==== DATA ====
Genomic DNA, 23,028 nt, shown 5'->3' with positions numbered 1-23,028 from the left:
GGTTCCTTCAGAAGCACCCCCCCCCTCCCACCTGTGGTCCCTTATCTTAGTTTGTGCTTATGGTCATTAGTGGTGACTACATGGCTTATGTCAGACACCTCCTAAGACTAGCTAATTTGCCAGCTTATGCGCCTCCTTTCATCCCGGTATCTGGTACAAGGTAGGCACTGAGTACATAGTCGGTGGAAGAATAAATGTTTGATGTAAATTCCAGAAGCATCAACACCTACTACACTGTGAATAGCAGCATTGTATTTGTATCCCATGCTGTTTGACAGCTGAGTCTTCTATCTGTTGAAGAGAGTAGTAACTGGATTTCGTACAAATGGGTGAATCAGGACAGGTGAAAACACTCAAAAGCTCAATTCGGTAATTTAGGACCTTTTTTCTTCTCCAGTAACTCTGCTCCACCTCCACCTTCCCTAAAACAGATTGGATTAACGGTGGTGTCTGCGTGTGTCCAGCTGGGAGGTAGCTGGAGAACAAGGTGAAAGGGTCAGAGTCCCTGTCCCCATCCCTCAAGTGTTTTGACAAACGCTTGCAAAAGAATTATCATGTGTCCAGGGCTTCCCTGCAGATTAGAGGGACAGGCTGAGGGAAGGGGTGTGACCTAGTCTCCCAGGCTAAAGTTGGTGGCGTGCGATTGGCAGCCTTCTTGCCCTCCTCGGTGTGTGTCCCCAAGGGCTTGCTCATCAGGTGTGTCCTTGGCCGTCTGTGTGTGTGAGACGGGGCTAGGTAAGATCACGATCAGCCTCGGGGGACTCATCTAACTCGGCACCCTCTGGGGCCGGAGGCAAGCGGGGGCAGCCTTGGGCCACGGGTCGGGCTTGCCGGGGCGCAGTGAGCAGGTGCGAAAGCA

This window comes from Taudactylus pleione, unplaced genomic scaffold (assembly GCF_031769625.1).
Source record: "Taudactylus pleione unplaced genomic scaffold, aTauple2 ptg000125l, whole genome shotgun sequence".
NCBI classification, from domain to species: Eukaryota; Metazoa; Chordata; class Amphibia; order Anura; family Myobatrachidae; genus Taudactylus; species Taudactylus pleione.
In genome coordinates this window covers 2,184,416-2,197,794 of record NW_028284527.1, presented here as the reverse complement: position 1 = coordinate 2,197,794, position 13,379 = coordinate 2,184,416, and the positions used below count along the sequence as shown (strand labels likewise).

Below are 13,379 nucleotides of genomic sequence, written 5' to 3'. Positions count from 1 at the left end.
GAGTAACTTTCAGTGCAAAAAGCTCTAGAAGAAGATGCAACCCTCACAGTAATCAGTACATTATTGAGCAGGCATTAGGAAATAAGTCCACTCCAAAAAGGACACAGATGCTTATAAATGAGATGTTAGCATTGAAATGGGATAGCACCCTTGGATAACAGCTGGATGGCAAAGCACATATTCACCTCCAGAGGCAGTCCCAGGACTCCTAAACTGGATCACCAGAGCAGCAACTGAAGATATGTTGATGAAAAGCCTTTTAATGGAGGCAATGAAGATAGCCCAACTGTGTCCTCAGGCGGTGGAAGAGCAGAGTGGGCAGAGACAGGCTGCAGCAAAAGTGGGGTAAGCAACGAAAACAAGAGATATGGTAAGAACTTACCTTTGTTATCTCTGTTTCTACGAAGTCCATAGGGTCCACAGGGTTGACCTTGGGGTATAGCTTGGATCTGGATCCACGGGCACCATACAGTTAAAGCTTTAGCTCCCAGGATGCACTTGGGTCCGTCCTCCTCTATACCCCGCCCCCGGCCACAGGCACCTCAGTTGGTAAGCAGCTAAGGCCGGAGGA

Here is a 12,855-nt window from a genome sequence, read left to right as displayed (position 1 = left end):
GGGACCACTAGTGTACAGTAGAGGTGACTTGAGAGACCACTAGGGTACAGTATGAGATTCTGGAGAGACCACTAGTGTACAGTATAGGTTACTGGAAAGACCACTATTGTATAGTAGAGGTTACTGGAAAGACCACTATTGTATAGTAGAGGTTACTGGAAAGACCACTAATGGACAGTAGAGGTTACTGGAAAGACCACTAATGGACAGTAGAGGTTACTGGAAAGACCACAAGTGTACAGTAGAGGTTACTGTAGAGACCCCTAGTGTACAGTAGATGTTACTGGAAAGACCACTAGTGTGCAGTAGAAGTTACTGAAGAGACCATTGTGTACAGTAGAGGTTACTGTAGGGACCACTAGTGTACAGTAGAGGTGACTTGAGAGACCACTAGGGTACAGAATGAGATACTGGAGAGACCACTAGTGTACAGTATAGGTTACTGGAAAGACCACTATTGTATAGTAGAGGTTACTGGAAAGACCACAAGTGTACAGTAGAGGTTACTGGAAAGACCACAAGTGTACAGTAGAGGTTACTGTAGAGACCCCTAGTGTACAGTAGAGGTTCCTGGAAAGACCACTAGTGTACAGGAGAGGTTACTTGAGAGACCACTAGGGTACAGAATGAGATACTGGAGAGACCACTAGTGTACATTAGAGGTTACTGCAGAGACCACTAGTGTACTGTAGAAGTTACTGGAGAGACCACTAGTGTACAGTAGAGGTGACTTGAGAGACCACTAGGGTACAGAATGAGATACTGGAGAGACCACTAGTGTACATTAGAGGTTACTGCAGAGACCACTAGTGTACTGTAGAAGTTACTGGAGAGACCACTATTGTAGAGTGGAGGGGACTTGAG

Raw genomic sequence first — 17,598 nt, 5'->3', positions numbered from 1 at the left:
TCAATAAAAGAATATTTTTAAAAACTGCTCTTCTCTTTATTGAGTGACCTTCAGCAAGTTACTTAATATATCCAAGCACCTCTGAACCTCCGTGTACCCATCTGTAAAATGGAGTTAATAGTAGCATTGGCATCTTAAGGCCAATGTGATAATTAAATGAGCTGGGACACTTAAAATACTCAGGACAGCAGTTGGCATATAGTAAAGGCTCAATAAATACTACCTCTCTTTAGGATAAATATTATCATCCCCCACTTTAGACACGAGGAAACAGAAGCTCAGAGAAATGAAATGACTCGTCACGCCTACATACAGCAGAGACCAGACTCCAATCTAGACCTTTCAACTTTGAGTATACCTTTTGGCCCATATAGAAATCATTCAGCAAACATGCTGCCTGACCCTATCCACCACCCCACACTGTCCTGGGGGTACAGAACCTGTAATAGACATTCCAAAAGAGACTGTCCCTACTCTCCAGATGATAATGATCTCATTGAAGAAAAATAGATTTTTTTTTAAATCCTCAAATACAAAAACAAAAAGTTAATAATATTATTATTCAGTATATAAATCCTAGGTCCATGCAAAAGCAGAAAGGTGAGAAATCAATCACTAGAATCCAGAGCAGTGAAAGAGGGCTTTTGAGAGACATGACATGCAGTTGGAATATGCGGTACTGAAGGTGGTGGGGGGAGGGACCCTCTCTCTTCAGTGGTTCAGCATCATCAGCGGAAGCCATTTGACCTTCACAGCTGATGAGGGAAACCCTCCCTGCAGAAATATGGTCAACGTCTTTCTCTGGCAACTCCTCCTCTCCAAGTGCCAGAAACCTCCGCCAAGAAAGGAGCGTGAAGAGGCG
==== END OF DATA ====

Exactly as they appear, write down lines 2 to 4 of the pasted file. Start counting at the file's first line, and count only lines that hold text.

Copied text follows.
GGTTCCTTCAGAAGCACCCCCCCCCTCCCACCTGTGGTCCCTTATCTTAGTTTGTGCTTATGGTCATTAGTGGTGACTACATGGCTTATGTCAGACACCTCCTAAGACTAGCTAATTTGCCAGCTTATGCGCCTCCTTTCATCCCGGTATCTGGTACAAGGTAGGCACTGAGTACATAGTCGGTGGAAGAATAAATGTTTGATGTAAATTCCAGAAGCATCAACACCTACTACACTGTGAATAGCAGCATTGTATTTGTATCCCATGCTGTTTGACAGCTGAGTCTTCTATCTGTTGAAGAGAGTAGTAACTGGATTTCGTACAAATGGGTGAATCAGGACAGGTGAAAACACTCAAAAGCTCAATTCGGTAATTTAGGACCTTTTTTCTTCTCCAGTAACTCTGCTCCACCTCCACCTTCCCTAAAACAGATTGGATTAACGGTGGTGTCTGCGTGTGTCCAGCTGGGAGGTAGCTGGAGAACAAGGTGAAAGGGTCAGAGTCCCTGTCCCCATCCCTCAAGTGTTTTGACAAACGCTTGCAAAAGAATTATCATGTGTCCAGGGCTTCCCTGCAGATTAGAGGGACAGGCTGAGGGAAGGGGTGTGACCTAGTCTCCCAGGCTAAAGTTGGTGGCGTGCGATTGGCAGCCTTCTTGCCCTCCTCGGTGTGTGTCCCCAAGGGCTTGCTCATCAGGTGTGTCCTTGGCCGTCTGTGTGTGTGAGACGGGGCTAGGTAAGATCACGATCAGCCTCGGGGGACTCATCTAACTCGGCACCCTCTGGGGCCGGAGGCAAGCGGGGGCAGCCTTGGGCCACGGGTCGGGCTTGCCGGGGCGCAGTGAGCAGGTGCGAAAGCA

This window comes from Taudactylus pleione, unplaced genomic scaffold (assembly GCF_031769625.1).
Source record: "Taudactylus pleione unplaced genomic scaffold, aTauple2 ptg000125l, whole genome shotgun sequence".